The portal La Silla Vacía (The Empty Chair) has been receiving threats on the part of Eliminalia, a company that provides service of removing certain information from news portals. This media outlet published an article in which it shows that Eliminalia abuses a United States law on authors' rights for censuring news media. After this La Silla Vacía received a letter from Eliminalia in which it was asked to eliminate the article.

Increasingly there are companies and lawyers that offer services to eliminate information published by news media, affecting the rights of the media and their audiences. Given the perspective of economic and emotional wastage of this kind of processes, the journalists frequently opt for cancelling the information.

The Eighth Municipal Penal Court of Cartagena ordered three days of arrest and a fine of 10 minimum salaries against journalist Edison Lucio Torres for refusing to withdraw the publications in which there is reference to Miguel Arrázola, leader of the Ríos de Vida church, and his wife María Paula García Silva.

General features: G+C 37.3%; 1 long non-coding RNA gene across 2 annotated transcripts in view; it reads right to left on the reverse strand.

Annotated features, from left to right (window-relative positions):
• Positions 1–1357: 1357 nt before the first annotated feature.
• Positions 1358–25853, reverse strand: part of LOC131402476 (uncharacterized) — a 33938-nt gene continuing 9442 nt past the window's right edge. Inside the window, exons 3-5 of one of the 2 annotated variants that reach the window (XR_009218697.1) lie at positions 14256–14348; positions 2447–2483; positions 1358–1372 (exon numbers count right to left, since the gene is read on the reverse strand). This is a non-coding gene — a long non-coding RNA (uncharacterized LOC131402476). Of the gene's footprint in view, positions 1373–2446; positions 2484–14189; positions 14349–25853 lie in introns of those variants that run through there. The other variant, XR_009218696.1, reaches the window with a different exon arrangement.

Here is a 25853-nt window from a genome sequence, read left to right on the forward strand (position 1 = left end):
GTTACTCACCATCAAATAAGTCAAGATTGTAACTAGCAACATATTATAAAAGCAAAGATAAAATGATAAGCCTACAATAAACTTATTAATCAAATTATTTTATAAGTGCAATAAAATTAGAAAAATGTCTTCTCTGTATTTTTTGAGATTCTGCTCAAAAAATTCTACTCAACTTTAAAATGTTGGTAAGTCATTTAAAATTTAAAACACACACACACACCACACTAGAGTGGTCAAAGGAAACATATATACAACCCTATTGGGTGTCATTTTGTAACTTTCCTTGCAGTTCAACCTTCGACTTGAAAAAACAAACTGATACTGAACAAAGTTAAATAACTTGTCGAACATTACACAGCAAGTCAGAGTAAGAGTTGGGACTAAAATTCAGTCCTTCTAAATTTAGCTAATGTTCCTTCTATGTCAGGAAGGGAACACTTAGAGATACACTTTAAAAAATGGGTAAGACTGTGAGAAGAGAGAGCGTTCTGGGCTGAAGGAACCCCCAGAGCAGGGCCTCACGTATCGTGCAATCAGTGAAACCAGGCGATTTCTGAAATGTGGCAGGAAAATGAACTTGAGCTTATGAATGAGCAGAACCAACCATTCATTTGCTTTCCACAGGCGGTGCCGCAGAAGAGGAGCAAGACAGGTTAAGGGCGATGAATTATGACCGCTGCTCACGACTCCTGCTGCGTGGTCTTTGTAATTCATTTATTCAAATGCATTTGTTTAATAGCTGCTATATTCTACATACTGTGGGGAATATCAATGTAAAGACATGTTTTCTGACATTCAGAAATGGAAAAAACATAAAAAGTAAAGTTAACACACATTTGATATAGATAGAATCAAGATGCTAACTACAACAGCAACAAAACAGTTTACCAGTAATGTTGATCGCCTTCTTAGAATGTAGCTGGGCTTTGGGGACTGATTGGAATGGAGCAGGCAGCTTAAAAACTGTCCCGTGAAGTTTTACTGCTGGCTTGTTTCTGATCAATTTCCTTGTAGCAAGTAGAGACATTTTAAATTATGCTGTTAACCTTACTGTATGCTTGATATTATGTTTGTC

In his ruling the judge ordered the elimination of all the information published on the portals for which the journalist works and in which he has some influence. In addition, he was ordered to abstain from "getting involved in acts violating the people's fundamental rights."

The judicial decision ignores the regulation of custody and constitutional jurisprudence, which require the presentation of a request for rectification before giving process to a custody action. Similarly, when there exists not updated information it is possible to request the updating.

On February 13 reporter Wilfer Moreno of CNC news was the victim of a threat on the part of a man who identified himself as commander of the ELN, for which he found himself obliged to leave the department.

Five journalists of the newspaper La Patria and two of RCN radio had their accreditation canceled by the football team Once Caldas of Manizales. They had expressed criticism of the team's performance.

On February 4 journalist Julieth Cano, correspondent of Noticias Caracol in Cúcuta, received a threat through a text message coming from an unknown number. She had been making wide coverage of the situation of the Colombia-Venezuela border in the northern capital Santander and says that some months ago unidentified men had warned her and her news team not to continue their work on the border.